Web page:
Gypsy Queen goes aground on the reef

The "Gypsy Queen" on the reef
(Photo by Paul Stevens, M.D.)

On Wednesday, November 5, 1997, the Gypsy Queen, a catamaran owned by Philippe and Nadia Berthome of Mata Chica Beach Resort, was, according to her owners, totally destroyed when she went aground on the reef in Hol Chan Marine Reserve. The accident is under investigation by the Departments of Fisheries and the Environment.

In a letter from the Berthomes to San Pedro Mayor Alberto Nuñez the incident is explained:

"Dear Sir,

Through this medium, I take this opportunity to express my sincere apology for the lamentable accident that occurred on Wednesday, November 5, 1997 that ended with total destruction of our catamaran by the name of Gypsy Queen and the possibility of damage to our Great Barrier Reef. It is of great concern to me the extent of damage that was done and as a foreign investor in the Tourism Industry, I know and realize the pride Belizeans have in their natural heritage and somehow I also have this genuine pride and concern since this country is also a part of me.

The events occurred as follows:

1. On Wednesday November 5, 1997, the catamaran by the name of Gypsy Queen was sailing en route to Mata Chica Resort, when suddenly the winds died. Immediately, the engine was started, but to our misfortune both engines did not start. The second action was to throw the anchor, but before it got to the ground the vessel was already in the Reef.

2. Steps taken were very careful in not damaging the Reef. I admire the interest and worry everyone had in that the main concern was the Reef. The vessel was finally anchored so as to prevent any damage. Flotation was done inside with drums, tubes and float bags so as to stabilize the boat and also a path of buoys was established so no further damage could be done. The fuel tank was also covered for the safety of no fuel spill. Local assistance and knowledge of the reef was employed along with local boats. When pulling out the boat a Polly Pro rope was used so as to prevent any further damage. Once boat was removed after 5 days of hard work since to my astonishment there was no one in Belize properly equipped for these kinds of accidents, the area was cleaned of any debris.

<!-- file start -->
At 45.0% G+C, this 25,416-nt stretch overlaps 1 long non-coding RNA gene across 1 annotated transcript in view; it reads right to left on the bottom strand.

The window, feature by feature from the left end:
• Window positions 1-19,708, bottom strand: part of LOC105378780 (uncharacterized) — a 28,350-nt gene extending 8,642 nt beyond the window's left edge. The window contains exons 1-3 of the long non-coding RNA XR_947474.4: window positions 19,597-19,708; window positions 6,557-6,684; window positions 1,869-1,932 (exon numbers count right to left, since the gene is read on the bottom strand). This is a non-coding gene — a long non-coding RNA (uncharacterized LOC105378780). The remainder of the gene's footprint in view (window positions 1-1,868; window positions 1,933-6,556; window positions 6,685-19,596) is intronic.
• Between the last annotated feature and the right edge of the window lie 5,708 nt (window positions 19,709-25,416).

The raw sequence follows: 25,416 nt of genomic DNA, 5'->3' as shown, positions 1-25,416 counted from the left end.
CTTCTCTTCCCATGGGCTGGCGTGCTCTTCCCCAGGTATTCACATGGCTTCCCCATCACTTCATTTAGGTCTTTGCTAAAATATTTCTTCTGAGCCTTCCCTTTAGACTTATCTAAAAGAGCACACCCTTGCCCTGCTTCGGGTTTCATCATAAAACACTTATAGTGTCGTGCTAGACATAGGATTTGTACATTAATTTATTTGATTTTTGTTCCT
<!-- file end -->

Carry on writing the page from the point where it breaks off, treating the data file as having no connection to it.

3. Finally, the boat was taken to a safe place and attempts are going to be made for the boat to be taken to Belize City and have it out of the water.

As you can imagine, this nightmare was something unexpected, my loss cannot be compared to the possibility of damage done to The Great Barrier Reef. I would like once again to extend my sincere apologies to your government and the people of Belize.

I remain at your consideration for anything further.
/s/ Nadia and Philippe Berthome"

During the days that the boat was on the reef, Hol Chan rangers, officers from Fisheries and DOE (Department of the Environment) officials viewed the wreckage. Alberto Pat, biologist at Hol Chan Marine Reserve prepared a damage assessment of the reef. Pat says approximately 9,600 square feet of pristine corals were damaged. Pat says that the Hol Chan staff will attempt the costly and time consuming process of cementing the damaged corals back into place.

James Azueta, of Fisheries commented that boats going on the reef is a common occurrence, that accidents at sea happen. "Unfortunately," said Azueta, "this accident was in the Hol Chan Reserve." Azueta also commented that the owners of the Gypsy Queen made efforts to minimize the damage - the boat was pulled out the same way it went in.

Biologist Pat's report and Azueta's report of the accident have been forwarded to Chief Environmental Officer Ismael Fabro. It is expected the DOE will complete its investigation by month's end.

During the Belize City TV coverage of the event, it appeared that one reporter was reporting while in the water - standing on a coral head. We hope he was reporting from the beach.

Gypsy Queen goes aground on the reef

Copyright 1997, San Pedro Sun. Design by Casado Internet Group

San Pedro Town, Ambergris Caye, Belize News